5 Things We Never Do When Making Pasta

updated May 1, 2019
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With pasta in our weeknight rotation, we’ve come to learn quite a few things in order to achieve dinner perfection. So in order to make the comforting bowl as delicious as possible, there are a few smart rules to follow and savvy tips to employ. But more than anything, it’s what you don’t do that makes a huge difference. Here’s our list of no-nos.

1. Use a small pot to boil the pasta.

Pasta needs room to breathe. Don’t try to squish that pound of penne into a small saucepan of boiling water, which can lead to clumpy, sticky pasta because of a higher starch-to-water ratio — not to mention an overflowing pot. Instead, grab a large pot that you easily boil four to six quarts of water in.

Follow this tip: Fill a four- to six-quart pot with water to boil your pasta in.

2. Neglect to salt the water.

Salting the water is the only opportunity you have to season the pasta itself. Sure, you’ll be tossing it in a flavorful sauce, but if the actual pasta isn’t flavorful, you’re only halfway there. Aim for about a tablespoon or two for every pound of pasta you cook — most of it actually won’t get absorbed, but enough will to season it properly.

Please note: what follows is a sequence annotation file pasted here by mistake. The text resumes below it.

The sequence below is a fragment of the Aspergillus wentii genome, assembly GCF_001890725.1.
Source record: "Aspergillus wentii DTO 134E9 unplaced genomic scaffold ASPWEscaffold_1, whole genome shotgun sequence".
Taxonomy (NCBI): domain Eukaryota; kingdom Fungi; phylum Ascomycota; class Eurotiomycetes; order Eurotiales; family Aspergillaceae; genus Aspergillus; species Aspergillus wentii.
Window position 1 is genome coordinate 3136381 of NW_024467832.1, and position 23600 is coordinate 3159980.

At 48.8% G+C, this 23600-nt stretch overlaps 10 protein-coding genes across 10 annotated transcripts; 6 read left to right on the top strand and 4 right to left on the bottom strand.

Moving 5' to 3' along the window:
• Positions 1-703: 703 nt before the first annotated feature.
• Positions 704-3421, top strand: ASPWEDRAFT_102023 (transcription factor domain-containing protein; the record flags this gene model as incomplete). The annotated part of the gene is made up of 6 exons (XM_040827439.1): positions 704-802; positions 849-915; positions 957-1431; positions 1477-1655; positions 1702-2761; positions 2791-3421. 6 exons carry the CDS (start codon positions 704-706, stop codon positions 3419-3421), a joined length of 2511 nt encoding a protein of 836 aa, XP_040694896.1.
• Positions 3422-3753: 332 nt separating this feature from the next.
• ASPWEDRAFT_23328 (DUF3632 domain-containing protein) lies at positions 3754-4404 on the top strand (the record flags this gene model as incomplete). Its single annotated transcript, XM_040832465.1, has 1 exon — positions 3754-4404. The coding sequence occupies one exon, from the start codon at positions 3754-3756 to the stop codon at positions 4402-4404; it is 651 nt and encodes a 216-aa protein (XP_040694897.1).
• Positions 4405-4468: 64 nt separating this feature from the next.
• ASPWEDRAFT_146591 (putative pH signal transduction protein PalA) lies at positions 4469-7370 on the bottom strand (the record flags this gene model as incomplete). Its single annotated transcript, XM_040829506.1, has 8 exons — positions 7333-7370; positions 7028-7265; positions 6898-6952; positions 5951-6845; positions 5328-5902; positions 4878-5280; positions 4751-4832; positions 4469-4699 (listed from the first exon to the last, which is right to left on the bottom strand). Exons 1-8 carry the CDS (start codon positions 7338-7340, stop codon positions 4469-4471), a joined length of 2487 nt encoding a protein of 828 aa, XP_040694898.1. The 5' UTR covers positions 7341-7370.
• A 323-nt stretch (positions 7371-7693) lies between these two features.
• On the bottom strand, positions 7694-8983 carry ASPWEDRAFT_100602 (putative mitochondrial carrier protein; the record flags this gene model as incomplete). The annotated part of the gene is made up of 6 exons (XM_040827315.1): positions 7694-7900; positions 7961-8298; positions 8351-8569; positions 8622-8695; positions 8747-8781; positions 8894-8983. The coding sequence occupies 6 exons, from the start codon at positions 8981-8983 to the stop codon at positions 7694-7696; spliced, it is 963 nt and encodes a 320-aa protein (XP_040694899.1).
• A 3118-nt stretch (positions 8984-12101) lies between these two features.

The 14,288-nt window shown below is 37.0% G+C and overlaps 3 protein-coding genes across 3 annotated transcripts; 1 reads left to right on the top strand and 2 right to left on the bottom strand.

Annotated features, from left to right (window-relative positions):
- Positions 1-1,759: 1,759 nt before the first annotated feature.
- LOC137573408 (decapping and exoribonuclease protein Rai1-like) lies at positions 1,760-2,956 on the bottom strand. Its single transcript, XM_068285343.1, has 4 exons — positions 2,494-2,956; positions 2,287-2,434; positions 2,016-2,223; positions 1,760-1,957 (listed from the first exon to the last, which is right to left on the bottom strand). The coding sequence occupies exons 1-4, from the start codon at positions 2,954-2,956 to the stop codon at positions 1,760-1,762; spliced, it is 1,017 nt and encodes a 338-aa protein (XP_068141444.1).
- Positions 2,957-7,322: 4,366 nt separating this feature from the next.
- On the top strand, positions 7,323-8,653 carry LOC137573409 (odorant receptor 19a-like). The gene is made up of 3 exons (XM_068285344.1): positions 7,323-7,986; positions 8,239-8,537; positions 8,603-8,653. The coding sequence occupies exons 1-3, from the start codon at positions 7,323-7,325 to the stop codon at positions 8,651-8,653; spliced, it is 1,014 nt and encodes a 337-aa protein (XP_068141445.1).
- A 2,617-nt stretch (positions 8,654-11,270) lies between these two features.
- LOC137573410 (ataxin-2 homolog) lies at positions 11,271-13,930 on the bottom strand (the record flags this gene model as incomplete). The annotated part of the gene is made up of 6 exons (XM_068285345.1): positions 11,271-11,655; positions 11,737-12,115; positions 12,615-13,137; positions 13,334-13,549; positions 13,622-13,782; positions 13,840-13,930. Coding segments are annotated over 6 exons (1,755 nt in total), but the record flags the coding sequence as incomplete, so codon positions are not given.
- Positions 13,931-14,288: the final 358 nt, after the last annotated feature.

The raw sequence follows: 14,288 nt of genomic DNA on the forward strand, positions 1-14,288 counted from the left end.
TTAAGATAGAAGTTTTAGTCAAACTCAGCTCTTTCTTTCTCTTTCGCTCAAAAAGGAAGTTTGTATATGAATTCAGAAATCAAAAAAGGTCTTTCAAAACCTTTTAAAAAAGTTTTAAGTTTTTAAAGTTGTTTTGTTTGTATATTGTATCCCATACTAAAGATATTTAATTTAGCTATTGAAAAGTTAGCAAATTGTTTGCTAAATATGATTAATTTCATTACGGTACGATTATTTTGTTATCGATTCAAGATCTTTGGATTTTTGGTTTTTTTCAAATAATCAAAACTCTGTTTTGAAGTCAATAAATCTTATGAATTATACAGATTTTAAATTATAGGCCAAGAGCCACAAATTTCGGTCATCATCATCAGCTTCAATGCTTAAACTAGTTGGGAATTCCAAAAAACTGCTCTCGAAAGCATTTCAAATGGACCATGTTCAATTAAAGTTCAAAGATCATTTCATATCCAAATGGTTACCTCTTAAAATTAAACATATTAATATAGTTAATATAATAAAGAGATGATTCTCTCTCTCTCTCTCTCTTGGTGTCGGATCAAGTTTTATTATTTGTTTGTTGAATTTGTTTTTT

Follow this tip: Add one to two tablespoons of salt to the pot of boiling water before dropping in your pasta.

3. Forget to give the pasta a stir or two as it cooks.

It’s tempting to drop the pasta into the pot and walk away from it. However, if you don’t give it a stir a few times during the cooking process, the strands or whatever shape you’re cooking will stick to each other, making for a clumpy mess when you drain it.

Follow this tip: Give the pasta a stir immediately after you add it to the boiling water and another couple of times while it cooks.

4. Cook it past al dente.

Mushy pasta just doesn’t taste very good. Those cooking times on the box are there for a reason — use them! Boil your pasta to the lower end of the range it states and then start tasting until it’s just al dente or even slightly before, as it will continue to cook a bit when tossed in the sauce.

Follow this tip: Use the cooking time listed on the pasta box. Once you’ve hit the lower end of the time range, start testing the pasta until it’s just al dente and then drain immediately.

5. Dump out all of the pasta water.

One of the most important things to remember is that the pot of starchy water is liquid gold. Ask any restaurant chef what their secret to a perfectly combined bowl of pasta and sauce is, and they’ll tell you it’s the pasta water. Before you dump it down the drain, remove a cup or so and set it aside. As you’re tossing the pasta with the sauce, use a splash or two of the pasta water. It will help loosen up the sauce, and its starchiness actually helps the sauce cling to the pasta.

Follow this tip: Scoop out a cup of the water in your pot before you drain the pasta. Then use a splash or two of the starchy water when tossing the pasta and sauce together to get that pasta evenly coated.